Thursday, March 17, 2011

Renaming a Windows 2008 Domain Controller

Windows Servers have come a long way. I started working with Windows Servers back in the day of Windows NT 3.x. Back then I would not even dare install it in production. My File and Print were Novell 3 and 4, and then 5 servers and it was not until Windows NT 4.0 that I put one in production. Ah, those were the days. I then had to migrate of the Novell Directory Services to the Microsoft "DOMAIN" - which was nothing more than a bind database.

I have grown up with Windows. I have been a harsh critic and a devout user of their products. Kind of a love hate relationship that developed over time. Today's Windows 8 server certainly makes some things a lot easier. Remember back when you could not rename your domain controller! Yeah, so if you started out with a test Domain Controller called FooFoo, and just because it actually became your production (yes this happened a lot), you were kind of stuck with it unless you installed a new one. Then did the demotion, rename, promotion dance. What a pain in @#%@#$!

Recently, I wanted to rename my two home domain controllers from some fun names that I had given them to a more traditional functional name. So my Batman and CaptainAmerica DCs needed to become HNDC1 and HNDC2 - I did this easily without any hiccup whatsoever.

Here are the steps I took:

  2. Run ADSI Edit.msc
  3. Find Computer (domain Controller), Right Click Properties, and look to see if this was added:

  4. repadmin /replicate captainamerica batman DC=homenet,DC=Local
  6. Successfully made HNDC2.HOMENET.LOCAL

    the primary name for the computer. The computer must be rebooted for this name

    change to take effect. Until then this computer may not be able to authenticate

    users and other computers, and may not be authenticated by other computers in

    the forest. The specified new name was removed from the list of alternate

    computer names. The primary computer name will be set to the specified new

    name after the reboot.

    The command completed successfully.

  7. Run ADSI Edit.msc again and look for the name to have changed:
  8. Reboot the computer
  10. Successfully removed BATMAN.HOMENET.LOCAL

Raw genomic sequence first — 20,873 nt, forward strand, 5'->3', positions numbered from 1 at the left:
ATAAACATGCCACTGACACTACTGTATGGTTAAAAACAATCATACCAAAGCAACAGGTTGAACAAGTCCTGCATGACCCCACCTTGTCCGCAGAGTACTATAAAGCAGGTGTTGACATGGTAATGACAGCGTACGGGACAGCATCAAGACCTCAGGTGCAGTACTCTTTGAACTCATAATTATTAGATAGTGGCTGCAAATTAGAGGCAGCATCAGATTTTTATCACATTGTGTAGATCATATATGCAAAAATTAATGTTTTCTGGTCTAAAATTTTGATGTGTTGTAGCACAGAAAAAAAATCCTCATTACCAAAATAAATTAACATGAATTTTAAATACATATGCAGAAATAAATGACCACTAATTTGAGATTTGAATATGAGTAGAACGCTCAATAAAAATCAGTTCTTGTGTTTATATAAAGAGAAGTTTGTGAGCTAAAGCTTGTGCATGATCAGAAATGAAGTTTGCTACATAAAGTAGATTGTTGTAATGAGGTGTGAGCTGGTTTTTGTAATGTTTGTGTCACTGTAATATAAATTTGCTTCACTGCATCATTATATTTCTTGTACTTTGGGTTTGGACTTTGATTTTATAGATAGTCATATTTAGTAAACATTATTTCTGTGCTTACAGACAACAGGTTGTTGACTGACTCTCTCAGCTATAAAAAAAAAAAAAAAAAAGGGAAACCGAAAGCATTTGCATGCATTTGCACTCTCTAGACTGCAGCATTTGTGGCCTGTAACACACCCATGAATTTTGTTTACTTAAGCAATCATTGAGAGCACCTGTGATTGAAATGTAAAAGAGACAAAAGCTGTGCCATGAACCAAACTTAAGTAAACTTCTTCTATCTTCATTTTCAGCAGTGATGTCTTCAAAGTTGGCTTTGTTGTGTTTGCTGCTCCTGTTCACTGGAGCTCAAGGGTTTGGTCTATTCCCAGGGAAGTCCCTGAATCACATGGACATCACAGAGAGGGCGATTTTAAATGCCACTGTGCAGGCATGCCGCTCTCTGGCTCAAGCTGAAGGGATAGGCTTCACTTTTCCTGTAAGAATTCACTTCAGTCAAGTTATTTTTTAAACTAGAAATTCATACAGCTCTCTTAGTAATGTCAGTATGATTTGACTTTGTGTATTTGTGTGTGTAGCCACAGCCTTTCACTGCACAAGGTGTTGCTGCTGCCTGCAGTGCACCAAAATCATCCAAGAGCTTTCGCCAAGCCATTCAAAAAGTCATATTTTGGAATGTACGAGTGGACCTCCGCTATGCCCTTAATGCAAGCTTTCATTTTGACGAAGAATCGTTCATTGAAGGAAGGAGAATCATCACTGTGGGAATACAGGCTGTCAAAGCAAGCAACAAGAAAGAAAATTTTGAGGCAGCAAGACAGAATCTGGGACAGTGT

as an alternate name for the computer.

    The command completed successfully.

  12. Sync from HNDC2.HOMENET.LOCAL to CAPTAINAMERICA.HOMENET.LOCAL completed successfully.

    After I did Batman, I went and did CaptainAmerica. If you are interested in further reading, I found a real nice article at this location:


Friday, March 11, 2011

Windows 7 Service Pack

Installed on Home Premium (Lenovo Net book) and Professional (Older Intel Hardware) 32 bit, in VMWare Virtual Machine on ESXi Windows Professional 32 bit, and on my Laptop a Lenovo Thinkpad 64 bit. So far no issues whatsoever and machines are running great!


Tuesday, March 8, 2011

The Kindle after a Month of Using

It was about a month ago that my wife and son gave me a Kindle for my birthday. I have wanted one for a long time and certainly even before the iPad took the world by storm. I still opted for the Kindle because it suited me for what I wanted. Well after a month what do I think?

Well, for one, I like it. It does exactly what I wanted it to do with a few things I did not expect. It is not a Tablet. I already mentioned in a previous blog what I liked about it, but just like everything else there are some things that you could say for a lack of a better term, "I don't like".

Now I have the smaller version with the 3G.

One thing that is bothersome is often I hit the forward or backward button while I am reading. This is because the buttons are by design in a convenient place. Now, how can I complain if they are in a convenient place? Well, because I hold it in that spot. I had to train myself to move my hands either a little lower, well, actually my thumbs need to go more on the screen.

The same for the buttons that you use to move cursor. I sometimes hit the back or menu or cancel button.

The Highlighting and Bookmarks and Notes are great, but I do so much of it, that searching through them all so far has not been that useful. I think it will be more useful to copy them over to my computer and store them in my One Note application.

The last thing that is a small bummer is the fact that some of the tables and figures in a technical book I have been reading are quite often unreadable (blurry). I also find that I have to change the orientation quite a bit for tables, and then make the font smaller to get them to fit. This might is more of the fault of the book because I know the screen can show great detail in black and white.

Other than that, I do love my Kindle; but like any love affair, there are, how do you say, "some small spats".

Oh, by the way. This month's edition of Maximum PC declared the Kindle one of the Technical devices that are doomed to extinction because of the "tablet" revolution. Mark their words to see if it indeed comes true.